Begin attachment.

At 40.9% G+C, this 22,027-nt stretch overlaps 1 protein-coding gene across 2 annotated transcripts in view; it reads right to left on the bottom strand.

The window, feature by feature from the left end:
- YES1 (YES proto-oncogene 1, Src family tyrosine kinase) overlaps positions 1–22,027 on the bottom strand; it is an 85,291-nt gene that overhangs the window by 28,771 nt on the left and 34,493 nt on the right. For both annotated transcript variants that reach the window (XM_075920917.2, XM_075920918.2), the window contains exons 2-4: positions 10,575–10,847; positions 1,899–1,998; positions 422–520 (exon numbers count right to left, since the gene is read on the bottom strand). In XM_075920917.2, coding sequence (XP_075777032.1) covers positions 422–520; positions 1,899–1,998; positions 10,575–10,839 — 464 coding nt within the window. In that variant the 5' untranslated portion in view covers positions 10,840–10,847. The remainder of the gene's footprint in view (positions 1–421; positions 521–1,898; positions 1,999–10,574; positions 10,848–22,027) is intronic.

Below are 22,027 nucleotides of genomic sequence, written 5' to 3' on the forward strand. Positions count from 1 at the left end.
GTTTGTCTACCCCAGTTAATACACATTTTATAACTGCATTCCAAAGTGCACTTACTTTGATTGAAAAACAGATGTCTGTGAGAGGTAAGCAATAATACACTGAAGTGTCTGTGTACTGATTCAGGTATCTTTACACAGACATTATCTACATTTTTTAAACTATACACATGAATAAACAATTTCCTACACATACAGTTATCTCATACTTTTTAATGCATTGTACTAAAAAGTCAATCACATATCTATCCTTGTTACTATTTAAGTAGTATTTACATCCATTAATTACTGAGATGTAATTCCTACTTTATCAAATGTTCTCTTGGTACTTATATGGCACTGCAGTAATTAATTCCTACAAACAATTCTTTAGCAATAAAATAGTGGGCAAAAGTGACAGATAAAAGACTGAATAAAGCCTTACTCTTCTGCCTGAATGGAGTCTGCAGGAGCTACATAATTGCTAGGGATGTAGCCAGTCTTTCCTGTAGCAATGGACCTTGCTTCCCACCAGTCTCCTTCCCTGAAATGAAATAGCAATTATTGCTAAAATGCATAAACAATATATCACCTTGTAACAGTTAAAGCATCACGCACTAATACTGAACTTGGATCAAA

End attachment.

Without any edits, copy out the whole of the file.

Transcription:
At 40.9% G+C, this 22,027-nt stretch overlaps 1 protein-coding gene across 2 annotated transcripts in view; it reads right to left on the bottom strand.

The window, feature by feature from the left end:
- YES1 (YES proto-oncogene 1, Src family tyrosine kinase) overlaps positions 1–22,027 on the bottom strand; it is an 85,291-nt gene that overhangs the window by 28,771 nt on the left and 34,493 nt on the right. For both annotated transcript variants that reach the window (XM_075920917.2, XM_075920918.2), the window contains exons 2-4: positions 10,575–10,847; positions 1,899–1,998; positions 422–520 (exon numbers count right to left, since the gene is read on the bottom strand). In XM_075920917.2, coding sequence (XP_075777032.1) covers positions 422–520; positions 1,899–1,998; positions 10,575–10,839 — 464 coding nt within the window. In that variant the 5' untranslated portion in view covers positions 10,840–10,847. The remainder of the gene's footprint in view (positions 1–421; positions 521–1,898; positions 1,999–10,574; positions 10,848–22,027) is intronic.

Below are 22,027 nucleotides of genomic sequence, written 5' to 3' on the forward strand. Positions count from 1 at the left end.
GTTTGTCTACCCCAGTTAATACACATTTTATAACTGCATTCCAAAGTGCACTTACTTTGATTGAAAAACAGATGTCTGTGAGAGGTAAGCAATAATACACTGAAGTGTCTGTGTACTGATTCAGGTATCTTTACACAGACATTATCTACATTTTTTAAACTATACACATGAATAAACAATTTCCTACACATACAGTTATCTCATACTTTTTAATGCATTGTACTAAAAAGTCAATCACATATCTATCCTTGTTACTATTTAAGTAGTATTTACATCCATTAATTACTGAGATGTAATTCCTACTTTATCAAATGTTCTCTTGGTACTTATATGGCACTGCAGTAATTAATTCCTACAAACAATTCTTTAGCAATAAAATAGTGGGCAAAAGTGACAGATAAAAGACTGAATAAAGCCTTACTCTTCTGCCTGAATGGAGTCTGCAGGAGCTACATAATTGCTAGGGATGTAGCCAGTCTTTCCTGTAGCAATGGACCTTGCTTCCCACCAGTCTCCTTCCCTGAAATGAAATAGCAATTATTGCTAAAATGCATAAACAATATATCACCTTGTAACAGTTAAAGCATCACGCACTAATACTGAACTTGGATCAAA